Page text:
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Prince Harry won’t ‘earn $20m’ from tell-all book – Publisher stuck with financial ‘hit’

Prince Harry‘s publisher is aware it will “take a hit” in the sales of the royal memoir as a royal expert has claimed the Duke of Sussex will not earn $20million once published. The book is expected to be released in late 2022 and will be published in print and digital formats in the US by Random House and in Canada by Random House Canada. It will be published in the UK by Transworld, an imprint of Penguin Random House.

Royal expert Andrew Lownie told True Royalty TV’s The Royal Beat that he believes Prince Harry’s book deal for a reported $20m fee.

He said: “Is part of a multi-book deal, but you’ve got to sell a lot of books. A lot of publishers will take these books for reasons of prestige.

“That it is good, free publicity and they know they’re going to take a hit on it, so there is no way they’re going to earn $20m on it.”

It comes as Harry is able to avoid clarifying what amount of “proceeds” from his memoir will go to charity under US rules.

READ MORE: Lilibet Diana christening in doubt after Prince Harry’s book deal

Harry’s has said he will be donating the proceeds to charity but this has sparked questions over the amount effectively being donated.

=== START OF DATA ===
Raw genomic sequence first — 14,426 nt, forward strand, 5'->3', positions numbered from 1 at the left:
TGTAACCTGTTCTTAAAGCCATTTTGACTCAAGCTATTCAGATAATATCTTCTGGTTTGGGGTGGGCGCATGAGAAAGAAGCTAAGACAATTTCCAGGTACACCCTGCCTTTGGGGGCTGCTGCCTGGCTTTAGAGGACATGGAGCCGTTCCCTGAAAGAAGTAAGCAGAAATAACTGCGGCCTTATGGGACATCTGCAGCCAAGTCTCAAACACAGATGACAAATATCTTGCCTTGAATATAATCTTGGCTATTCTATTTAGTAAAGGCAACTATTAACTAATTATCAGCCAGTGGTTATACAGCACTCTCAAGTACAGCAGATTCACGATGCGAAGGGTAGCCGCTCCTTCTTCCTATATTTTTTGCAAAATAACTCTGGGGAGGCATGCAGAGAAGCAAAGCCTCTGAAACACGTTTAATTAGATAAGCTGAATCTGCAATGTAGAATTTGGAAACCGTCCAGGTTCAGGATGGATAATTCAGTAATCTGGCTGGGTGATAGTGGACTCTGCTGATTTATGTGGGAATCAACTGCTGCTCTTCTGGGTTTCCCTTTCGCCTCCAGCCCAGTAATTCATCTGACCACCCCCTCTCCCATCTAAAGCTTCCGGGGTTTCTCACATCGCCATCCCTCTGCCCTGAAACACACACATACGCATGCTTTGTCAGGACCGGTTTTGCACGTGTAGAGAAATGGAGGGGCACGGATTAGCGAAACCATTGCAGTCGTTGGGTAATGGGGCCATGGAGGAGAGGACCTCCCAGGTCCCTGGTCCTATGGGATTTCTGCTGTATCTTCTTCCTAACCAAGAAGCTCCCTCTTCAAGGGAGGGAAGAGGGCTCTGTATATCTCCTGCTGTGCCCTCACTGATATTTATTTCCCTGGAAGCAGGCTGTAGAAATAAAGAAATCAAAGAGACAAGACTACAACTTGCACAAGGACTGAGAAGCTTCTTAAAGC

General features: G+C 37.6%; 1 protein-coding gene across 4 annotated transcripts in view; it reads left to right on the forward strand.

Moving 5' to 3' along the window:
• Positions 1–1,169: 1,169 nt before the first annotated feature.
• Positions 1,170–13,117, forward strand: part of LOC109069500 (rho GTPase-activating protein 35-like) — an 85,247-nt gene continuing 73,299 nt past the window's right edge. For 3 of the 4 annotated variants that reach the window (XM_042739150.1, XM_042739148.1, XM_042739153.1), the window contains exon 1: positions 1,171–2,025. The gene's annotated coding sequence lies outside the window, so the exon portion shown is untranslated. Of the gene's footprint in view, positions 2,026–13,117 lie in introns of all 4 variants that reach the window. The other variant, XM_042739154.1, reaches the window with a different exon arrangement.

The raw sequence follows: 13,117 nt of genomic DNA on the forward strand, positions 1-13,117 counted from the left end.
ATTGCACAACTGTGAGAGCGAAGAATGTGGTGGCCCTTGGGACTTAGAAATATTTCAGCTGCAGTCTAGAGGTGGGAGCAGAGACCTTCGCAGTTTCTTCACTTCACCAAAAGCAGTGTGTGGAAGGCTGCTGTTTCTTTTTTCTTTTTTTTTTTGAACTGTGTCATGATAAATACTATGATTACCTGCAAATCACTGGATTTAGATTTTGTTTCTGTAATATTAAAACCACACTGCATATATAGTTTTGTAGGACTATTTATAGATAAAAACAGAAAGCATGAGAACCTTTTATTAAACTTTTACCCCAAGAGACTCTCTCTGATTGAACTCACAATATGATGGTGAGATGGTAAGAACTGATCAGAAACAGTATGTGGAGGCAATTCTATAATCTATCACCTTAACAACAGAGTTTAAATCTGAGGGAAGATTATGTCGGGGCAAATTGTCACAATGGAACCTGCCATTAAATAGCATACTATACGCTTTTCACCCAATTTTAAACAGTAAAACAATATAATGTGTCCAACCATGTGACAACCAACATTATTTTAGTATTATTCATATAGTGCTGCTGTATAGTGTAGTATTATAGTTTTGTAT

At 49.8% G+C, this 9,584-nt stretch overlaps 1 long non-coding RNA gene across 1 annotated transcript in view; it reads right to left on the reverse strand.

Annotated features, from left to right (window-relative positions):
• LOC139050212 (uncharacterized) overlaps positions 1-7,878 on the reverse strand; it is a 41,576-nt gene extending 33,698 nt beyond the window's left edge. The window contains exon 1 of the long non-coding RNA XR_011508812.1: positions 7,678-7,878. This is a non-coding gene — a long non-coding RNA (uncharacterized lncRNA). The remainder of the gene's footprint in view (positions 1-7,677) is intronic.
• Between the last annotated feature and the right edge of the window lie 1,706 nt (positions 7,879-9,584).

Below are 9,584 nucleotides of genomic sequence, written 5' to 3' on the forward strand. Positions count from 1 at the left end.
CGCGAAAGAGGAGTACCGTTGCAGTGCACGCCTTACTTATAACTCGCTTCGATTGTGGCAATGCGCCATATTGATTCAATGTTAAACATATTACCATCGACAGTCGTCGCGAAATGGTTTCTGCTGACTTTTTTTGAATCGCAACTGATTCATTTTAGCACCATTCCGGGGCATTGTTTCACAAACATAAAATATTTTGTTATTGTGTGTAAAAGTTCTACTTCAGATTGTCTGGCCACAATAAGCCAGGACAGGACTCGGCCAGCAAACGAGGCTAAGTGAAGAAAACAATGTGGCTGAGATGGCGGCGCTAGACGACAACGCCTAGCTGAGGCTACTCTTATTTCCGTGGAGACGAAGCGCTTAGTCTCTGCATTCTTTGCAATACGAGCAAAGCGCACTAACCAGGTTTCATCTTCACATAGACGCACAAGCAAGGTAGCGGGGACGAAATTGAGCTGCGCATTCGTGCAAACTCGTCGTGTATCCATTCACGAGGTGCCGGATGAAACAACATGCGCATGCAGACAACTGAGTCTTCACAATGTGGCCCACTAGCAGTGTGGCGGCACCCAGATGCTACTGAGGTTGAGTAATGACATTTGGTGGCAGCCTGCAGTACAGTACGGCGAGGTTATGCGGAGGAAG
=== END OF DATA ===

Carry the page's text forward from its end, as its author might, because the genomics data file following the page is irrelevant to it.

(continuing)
Royal correspondent Daisy McAndrew noted Harry, who received a $20millionadvance for the book, had spoken before about his bills and expensive lifestyle in the Oprah Winfrey interview.

Speaking to NBC’s Today, Ms McAndrew said: “Many people are saying the motivation is money.

“It has been said the proceeds of this book are going to charity but I’ve been trying to unpick that because proceeds might mean royalties, it might not mean royalties.

“In the UK you have to be very, very clear about which bits of what are going charity but I’m not sure the rules are quite the same in the states.

“There are still quite big question marks about the financial side of this.”

Harry said the memoir, to be published by Penguin Random House, will be written “not as the prince” he was, but as the man he has “become”.

He said, “I’m writing this not as the prince I was born but as the man I have become.”


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